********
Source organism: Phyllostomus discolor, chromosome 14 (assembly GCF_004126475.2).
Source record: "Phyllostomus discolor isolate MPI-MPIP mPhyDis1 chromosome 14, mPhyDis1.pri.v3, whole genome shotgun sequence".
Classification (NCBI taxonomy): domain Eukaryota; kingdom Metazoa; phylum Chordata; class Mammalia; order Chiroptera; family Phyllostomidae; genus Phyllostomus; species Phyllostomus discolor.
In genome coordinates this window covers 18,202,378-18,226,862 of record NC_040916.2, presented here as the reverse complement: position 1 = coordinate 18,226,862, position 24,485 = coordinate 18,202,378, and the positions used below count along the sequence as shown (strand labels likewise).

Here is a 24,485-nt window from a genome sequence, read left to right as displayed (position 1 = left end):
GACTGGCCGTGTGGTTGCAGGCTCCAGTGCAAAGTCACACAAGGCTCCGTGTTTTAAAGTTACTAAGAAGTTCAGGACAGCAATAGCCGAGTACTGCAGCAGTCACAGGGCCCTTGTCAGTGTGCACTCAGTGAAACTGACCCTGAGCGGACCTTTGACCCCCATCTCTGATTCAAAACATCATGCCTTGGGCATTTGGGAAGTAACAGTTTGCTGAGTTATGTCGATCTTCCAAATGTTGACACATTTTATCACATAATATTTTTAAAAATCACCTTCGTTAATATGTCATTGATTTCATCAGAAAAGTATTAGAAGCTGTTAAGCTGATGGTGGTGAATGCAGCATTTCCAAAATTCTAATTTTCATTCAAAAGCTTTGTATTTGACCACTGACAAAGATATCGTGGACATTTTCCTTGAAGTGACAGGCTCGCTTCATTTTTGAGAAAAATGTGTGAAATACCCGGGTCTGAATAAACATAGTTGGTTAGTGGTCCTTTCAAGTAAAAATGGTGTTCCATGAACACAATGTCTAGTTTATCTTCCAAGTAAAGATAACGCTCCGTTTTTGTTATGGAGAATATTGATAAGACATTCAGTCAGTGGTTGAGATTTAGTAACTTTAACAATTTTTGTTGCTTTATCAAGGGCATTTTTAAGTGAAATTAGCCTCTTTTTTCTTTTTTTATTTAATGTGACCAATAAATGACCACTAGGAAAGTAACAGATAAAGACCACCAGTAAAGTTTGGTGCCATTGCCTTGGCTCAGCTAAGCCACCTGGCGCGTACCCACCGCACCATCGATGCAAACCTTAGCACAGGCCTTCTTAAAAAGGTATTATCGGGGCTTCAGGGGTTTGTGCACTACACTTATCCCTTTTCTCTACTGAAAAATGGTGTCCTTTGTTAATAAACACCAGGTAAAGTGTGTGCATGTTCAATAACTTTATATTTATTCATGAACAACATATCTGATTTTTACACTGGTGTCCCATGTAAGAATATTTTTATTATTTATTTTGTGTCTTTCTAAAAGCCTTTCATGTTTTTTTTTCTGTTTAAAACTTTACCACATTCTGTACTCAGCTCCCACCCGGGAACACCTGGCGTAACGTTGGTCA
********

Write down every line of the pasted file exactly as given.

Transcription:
Source organism: Phyllostomus discolor, chromosome 14 (assembly GCF_004126475.2).
Source record: "Phyllostomus discolor isolate MPI-MPIP mPhyDis1 chromosome 14, mPhyDis1.pri.v3, whole genome shotgun sequence".
Classification (NCBI taxonomy): domain Eukaryota; kingdom Metazoa; phylum Chordata; class Mammalia; order Chiroptera; family Phyllostomidae; genus Phyllostomus; species Phyllostomus discolor.
In genome coordinates this window covers 18,202,378-18,226,862 of record NC_040916.2, presented here as the reverse complement: position 1 = coordinate 18,226,862, position 24,485 = coordinate 18,202,378, and the positions used below count along the sequence as shown (strand labels likewise).

Here is a 24,485-nt window from a genome sequence, read left to right as displayed (position 1 = left end):
GACTGGCCGTGTGGTTGCAGGCTCCAGTGCAAAGTCACACAAGGCTCCGTGTTTTAAAGTTACTAAGAAGTTCAGGACAGCAATAGCCGAGTACTGCAGCAGTCACAGGGCCCTTGTCAGTGTGCACTCAGTGAAACTGACCCTGAGCGGACCTTTGACCCCCATCTCTGATTCAAAACATCATGCCTTGGGCATTTGGGAAGTAACAGTTTGCTGAGTTATGTCGATCTTCCAAATGTTGACACATTTTATCACATAATATTTTTAAAAATCACCTTCGTTAATATGTCATTGATTTCATCAGAAAAGTATTAGAAGCTGTTAAGCTGATGGTGGTGAATGCAGCATTTCCAAAATTCTAATTTTCATTCAAAAGCTTTGTATTTGACCACTGACAAAGATATCGTGGACATTTTCCTTGAAGTGACAGGCTCGCTTCATTTTTGAGAAAAATGTGTGAAATACCCGGGTCTGAATAAACATAGTTGGTTAGTGGTCCTTTCAAGTAAAAATGGTGTTCCATGAACACAATGTCTAGTTTATCTTCCAAGTAAAGATAACGCTCCGTTTTTGTTATGGAGAATATTGATAAGACATTCAGTCAGTGGTTGAGATTTAGTAACTTTAACAATTTTTGTTGCTTTATCAAGGGCATTTTTAAGTGAAATTAGCCTCTTTTTTCTTTTTTTATTTAATGTGACCAATAAATGACCACTAGGAAAGTAACAGATAAAGACCACCAGTAAAGTTTGGTGCCATTGCCTTGGCTCAGCTAAGCCACCTGGCGCGTACCCACCGCACCATCGATGCAAACCTTAGCACAGGCCTTCTTAAAAAGGTATTATCGGGGCTTCAGGGGTTTGTGCACTACACTTATCCCTTTTCTCTACTGAAAAATGGTGTCCTTTGTTAATAAACACCAGGTAAAGTGTGTGCATGTTCAATAACTTTATATTTATTCATGAACAACATATCTGATTTTTACACTGGTGTCCCATGTAAGAATATTTTTATTATTTATTTTGTGTCTTTCTAAAAGCCTTTCATGTTTTTTTTTCTGTTTAAAACTTTACCACATTCTGTACTCAGCTCCCACCCGGGAACACCTGGCGTAACGTTGGTCA